Piano Sheets > McCoy Tyner Sheet Music > Aisha (ver. 1) Piano Sheet

Aisha (ver. 1) by McCoy Tyner - Piano Sheets and Free Sheet Music

  
About the Song
How to read free sheet music effectively If you are starting out learning how to play piano one of the first things is to learn how to read sheet music for piano. This includes usage of various concepts like treble clefs, bass clefs, key signature and ability to understand actual music notes. The two clefs When it comes to piano notes there are two kinds of clefs. Every clef will have a different note in the space and line. The notes typically begin from A and end with G and repeating the pattern again. Starting a piano sheet from C would then take you to D and then E. when it comes to reading sheet music it takes a little more practice and patience. You would need to memorize the music notes through acronyms to make it easier.  (More...)    Download this sheet!
About the Artist
Alfred McCoy Tyner (born 11 December 1938[1]) is a jazz pianist from Philadelphia, Pennsylvania, known for his work with the John Coltrane Quartet and a long solo career.[2] Tyner was born in Philadelphia as the oldest of three children. He was encouraged to study piano by his mother. He began studying the piano at age 13 and within two years, music had become the focal point in his life. His early influences included Bud Powell, a Philadelphia neighbor. His brother, Jarvis Tyner, became vice presidential candidate of the American Communist Party.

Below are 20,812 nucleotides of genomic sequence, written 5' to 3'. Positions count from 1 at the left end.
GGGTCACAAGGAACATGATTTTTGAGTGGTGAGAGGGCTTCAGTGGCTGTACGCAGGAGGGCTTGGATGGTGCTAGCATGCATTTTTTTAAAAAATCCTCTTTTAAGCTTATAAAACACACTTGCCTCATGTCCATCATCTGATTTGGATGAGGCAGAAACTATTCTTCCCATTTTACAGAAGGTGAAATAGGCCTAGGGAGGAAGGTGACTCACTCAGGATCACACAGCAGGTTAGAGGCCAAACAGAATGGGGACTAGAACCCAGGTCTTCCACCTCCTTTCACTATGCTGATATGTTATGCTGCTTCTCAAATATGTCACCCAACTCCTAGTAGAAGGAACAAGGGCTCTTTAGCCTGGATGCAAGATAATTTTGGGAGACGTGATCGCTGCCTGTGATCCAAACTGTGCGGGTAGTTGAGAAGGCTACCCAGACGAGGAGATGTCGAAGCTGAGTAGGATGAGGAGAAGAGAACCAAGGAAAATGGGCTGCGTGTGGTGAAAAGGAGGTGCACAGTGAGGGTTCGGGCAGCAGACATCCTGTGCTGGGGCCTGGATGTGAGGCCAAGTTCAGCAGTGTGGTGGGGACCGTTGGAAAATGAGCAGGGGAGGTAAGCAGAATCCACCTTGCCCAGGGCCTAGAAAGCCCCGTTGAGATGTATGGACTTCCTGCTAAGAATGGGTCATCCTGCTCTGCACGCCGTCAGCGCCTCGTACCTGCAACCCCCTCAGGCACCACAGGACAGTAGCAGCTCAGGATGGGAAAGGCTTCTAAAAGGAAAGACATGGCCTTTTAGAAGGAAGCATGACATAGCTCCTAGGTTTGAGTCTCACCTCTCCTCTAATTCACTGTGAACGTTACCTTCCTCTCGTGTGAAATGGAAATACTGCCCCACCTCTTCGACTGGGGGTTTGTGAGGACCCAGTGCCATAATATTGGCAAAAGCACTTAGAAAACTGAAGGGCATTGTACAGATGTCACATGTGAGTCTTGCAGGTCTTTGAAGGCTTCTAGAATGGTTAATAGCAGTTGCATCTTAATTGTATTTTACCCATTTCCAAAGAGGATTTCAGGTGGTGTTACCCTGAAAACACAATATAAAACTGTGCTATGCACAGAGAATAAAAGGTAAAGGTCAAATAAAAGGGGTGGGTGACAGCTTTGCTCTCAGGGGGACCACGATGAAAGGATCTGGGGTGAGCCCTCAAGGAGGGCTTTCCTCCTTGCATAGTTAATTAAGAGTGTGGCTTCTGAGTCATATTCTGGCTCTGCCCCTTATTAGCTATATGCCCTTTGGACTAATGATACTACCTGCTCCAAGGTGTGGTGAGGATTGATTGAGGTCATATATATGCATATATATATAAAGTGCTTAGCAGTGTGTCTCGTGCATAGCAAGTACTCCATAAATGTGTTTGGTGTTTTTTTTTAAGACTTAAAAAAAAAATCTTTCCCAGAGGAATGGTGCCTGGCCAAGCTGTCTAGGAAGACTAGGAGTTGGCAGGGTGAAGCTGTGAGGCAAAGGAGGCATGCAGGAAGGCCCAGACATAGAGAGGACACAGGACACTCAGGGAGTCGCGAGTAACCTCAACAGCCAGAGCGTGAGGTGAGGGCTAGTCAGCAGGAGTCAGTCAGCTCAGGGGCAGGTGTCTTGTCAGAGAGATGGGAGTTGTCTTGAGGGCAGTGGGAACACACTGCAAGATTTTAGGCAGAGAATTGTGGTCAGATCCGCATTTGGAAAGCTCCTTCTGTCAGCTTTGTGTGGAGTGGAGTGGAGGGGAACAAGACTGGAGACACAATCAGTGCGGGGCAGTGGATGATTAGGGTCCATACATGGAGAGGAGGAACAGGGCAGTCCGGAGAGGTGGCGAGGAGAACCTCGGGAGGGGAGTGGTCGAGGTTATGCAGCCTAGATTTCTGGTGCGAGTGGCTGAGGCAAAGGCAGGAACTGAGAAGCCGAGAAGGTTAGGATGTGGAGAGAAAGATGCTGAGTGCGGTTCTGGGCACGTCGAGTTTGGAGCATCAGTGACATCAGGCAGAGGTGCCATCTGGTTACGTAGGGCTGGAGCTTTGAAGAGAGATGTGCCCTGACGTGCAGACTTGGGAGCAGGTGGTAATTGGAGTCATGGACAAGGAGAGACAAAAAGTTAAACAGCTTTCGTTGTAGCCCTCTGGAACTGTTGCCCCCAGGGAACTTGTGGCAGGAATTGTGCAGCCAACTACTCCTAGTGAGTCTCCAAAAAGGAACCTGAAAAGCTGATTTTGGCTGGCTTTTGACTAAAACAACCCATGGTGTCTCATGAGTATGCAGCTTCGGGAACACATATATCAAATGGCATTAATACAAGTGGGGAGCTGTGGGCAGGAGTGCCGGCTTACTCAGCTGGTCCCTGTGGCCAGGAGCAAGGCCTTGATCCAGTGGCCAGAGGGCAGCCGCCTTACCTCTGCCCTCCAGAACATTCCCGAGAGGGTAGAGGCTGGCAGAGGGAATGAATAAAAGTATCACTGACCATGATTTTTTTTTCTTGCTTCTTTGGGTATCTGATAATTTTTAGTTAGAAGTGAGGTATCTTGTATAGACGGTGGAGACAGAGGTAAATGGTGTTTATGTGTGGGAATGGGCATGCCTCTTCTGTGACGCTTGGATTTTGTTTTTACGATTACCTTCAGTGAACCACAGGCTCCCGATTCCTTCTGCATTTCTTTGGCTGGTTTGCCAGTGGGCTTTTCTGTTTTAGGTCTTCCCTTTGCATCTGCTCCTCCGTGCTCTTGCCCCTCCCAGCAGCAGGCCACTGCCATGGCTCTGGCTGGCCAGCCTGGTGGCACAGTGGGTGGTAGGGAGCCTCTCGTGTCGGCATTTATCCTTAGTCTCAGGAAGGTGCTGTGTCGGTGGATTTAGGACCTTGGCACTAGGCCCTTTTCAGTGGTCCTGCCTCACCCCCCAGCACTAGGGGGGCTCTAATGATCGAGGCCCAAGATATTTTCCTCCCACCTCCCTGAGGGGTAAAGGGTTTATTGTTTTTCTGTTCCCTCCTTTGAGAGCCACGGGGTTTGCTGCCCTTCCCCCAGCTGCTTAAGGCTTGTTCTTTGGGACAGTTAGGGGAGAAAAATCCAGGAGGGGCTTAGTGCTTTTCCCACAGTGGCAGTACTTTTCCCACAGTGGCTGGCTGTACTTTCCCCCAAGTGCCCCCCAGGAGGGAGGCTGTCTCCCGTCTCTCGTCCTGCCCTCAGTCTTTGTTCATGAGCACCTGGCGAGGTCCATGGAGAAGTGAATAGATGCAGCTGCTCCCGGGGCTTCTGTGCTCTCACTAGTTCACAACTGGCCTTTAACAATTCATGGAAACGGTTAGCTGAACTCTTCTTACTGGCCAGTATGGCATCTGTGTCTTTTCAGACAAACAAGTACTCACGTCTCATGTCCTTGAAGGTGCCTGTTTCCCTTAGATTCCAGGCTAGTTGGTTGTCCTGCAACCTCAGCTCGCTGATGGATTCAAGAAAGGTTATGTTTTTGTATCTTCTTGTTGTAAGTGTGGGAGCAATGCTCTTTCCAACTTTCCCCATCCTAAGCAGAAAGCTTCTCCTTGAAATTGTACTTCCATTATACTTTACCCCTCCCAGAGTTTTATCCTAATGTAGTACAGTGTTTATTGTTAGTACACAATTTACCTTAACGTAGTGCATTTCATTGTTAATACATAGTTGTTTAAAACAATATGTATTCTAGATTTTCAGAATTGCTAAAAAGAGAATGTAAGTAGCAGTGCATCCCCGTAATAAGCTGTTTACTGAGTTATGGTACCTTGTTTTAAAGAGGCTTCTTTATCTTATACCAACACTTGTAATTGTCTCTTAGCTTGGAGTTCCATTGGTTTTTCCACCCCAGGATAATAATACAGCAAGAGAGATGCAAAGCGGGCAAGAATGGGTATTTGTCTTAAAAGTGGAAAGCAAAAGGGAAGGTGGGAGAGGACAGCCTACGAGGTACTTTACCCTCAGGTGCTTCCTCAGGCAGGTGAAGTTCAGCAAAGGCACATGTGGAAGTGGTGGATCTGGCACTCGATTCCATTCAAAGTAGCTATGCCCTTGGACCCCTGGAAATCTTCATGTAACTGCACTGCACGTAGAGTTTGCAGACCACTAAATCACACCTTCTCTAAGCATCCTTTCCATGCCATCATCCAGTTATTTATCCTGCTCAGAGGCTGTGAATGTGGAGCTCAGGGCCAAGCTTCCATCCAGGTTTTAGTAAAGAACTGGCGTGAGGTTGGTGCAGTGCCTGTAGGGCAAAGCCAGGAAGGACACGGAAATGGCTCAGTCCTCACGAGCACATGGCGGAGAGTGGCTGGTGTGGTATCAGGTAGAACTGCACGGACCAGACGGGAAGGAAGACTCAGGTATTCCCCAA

Random article
How to read free sheet music effectively If you are starting out learning how to play piano one of the first things is to learn how to read sheet music for piano. This includes usage of various concepts like treble clefs, bass clefs, key signature and ability to understand actual music notes. The two clefs When it comes to piano notes there are two kinds of clefs. Every clef will have a different note in the space and line. The notes typically begin from A and end with G and repeating the pattern again. Starting a piano sheet from C would then take you to D and then E. when it comes to reading sheet music it takes a little more practice and patience. You would need to memorize the music notes through acronyms to make it easier.  (More...)